This afternoon I visited the Huang Shan Cemetery, located on the outskirts of Harbin. The cemetery is massive and in the center there was an old section where Harbin’s Jews were buried. It was the most massive and picturesque cemetery I have ever seen in China. The Jewish gravestones were mostly from the twenties, thirties, and fourties, and numbered in the hundreds. The inscriptions on the headstones were written in both Hebrew and Russian. There was also an Eastern Orthodox section for Harbin’s former Russian population.
In another random note, I am finding that 东北菜 (cuisine from Northeast China) is rapidly becoming one of my favorite Chinese cuisines. Here are some of the highlights so far.
-地三鲜 (di4 san1 xian1). I must have had this dish a hundred times before, but none can compare to what I had last night in a hole-in-the wall Harbin restaurant for 4 RMB. The lightly fried potatoes, eggplant, and green pepper were beyond heavenly. Those folks down south have no idea.
-凉菜 (liang3 cai4) Dongbei food is known for its emphasis on cold vegetable dishes. Virtually every restaurant I have been to has a menu stocked with cold cabbage, potato slices, wood ear mushroom, seaweed, and a whole slew of other cold delights.
-红肠 (hong2 chang2) In a comment to a previous post, I mentioned that Harbin has the best sausage I have ever tasted in China. And I also incorrectly reported that it is called 肉联. The proper name is 红肠, which loosely translated means “red intestine.” I have been eating them compulsively.
More to come soon. I’m off to Jilin in a few minutes.
I’ve been in Harbin about 24 hours now, and here are some quick first impressions and thoughts.
-Everything here is extremely cheap, even for China. Last night I stayed in a small hotel for 20 RMB (about $3 USD). I had a tidy single room, with TV and fan, plus a clean bathroom with 24 hour hot water, shower, and a western toilet. I was totally stoked by this find…until I got an 18 RMB half-hour massage and realized I could have just slept at the massage place and saved my 20 RMB I paid for the hotel room.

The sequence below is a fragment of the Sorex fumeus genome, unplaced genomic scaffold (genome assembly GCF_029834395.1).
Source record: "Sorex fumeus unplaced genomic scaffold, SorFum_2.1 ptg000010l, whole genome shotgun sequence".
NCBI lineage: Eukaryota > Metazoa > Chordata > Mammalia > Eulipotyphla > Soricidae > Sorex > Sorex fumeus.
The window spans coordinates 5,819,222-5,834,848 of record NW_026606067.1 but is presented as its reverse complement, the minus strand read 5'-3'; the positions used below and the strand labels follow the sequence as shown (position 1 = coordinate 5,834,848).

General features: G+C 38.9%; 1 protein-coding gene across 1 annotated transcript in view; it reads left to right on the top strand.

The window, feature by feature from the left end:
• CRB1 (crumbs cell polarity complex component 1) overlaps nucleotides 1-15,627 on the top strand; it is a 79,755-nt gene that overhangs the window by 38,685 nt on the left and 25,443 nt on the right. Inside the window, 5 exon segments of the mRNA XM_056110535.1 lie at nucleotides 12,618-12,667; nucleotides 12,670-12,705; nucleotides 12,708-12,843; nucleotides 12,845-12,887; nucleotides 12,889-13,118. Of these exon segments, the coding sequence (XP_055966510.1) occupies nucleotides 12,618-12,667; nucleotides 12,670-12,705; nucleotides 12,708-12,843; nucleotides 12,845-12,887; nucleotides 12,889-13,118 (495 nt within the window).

-People here are big–taller, stronger, and wider than your average Chinese. No doubt an influence of all the Mongol and Manchu blood mixed in with the Han here. No wonder Dongbei guys have the impression of being 很男人 (manly men).
-Most of the foreigners here are Russian.
-This is the first city I have ever been to which has a public park named after Joseph Stalin. (Disclaimer: I have never been to the former Soviet Union.)
-I saw a group of people in Stalin Park gathered around a tree watching a man trying to catch a squirrel. As the man lumbered through the tree branches, people below were throwing sticks and rocks up in the squirrel’s direction. My first instinct was to intervene on behalf of the squirrel, but then I remembered from my Midwest upbringing that it is virtually impossible for a human (or most other animals for that matter) to catch a squirrel with their bare hands…especially in a tree. My deceased family dog Abbey, who was faster and more agile than any human save for maybe Liu Xiang, tried valiantly for 15 years and never even came close. I watched for about 20 minutes, until the squirrel eventually made it back to the ground, and whisked off, leaving the frustrated mob behind.
-Near Stalin Park I encountered a Uighur man selling round, sugar-topped, bread snacks for 1 RMB. It was hands down the tastiest pastry I have ever eaten in China.
-Harbin is famous for its European turn of the century architecture. I can’t speak for what’s already been demolished, but what still stands is remarkably well-preserved. Zhong Yang Da Jie, the main pedestrian street in old Harbin, is still paved with cobblestone and has maintained a distinct European feel, even though most of the Russian residents are long gone.
-I spent half of my day today exploring Harbin’s Jewish history. There are two synagugues still standing, the “Old Synagogue,” built around the turn of the century, and the “New Synagogue,” built about fifteen years later. The New Synagogue has been restored and converted into a museum of Harbin’s Jewish history. The exhibits include hundreds of photos and paintings with detailed inscriptions about their historical significance. They also have a mock Torah scroll which records the demographic history of Harbin’s Jewish community in Chinese. Interestingly, other than the Torah scroll, the only other item which does not contain English translations is an extensive exhibit on “Jewish Einstein.” As for the Old Synagogue, it’s now a mini-shopping center of sorts, with a coffee house, pizza shop, and a boutique selling Nepalese and Indian jewelry. The exterior still very much looks like a synagogue
by the way, if anybody knows an Internet bar in Harbin with Photoshop, I am willing to pay top dollar!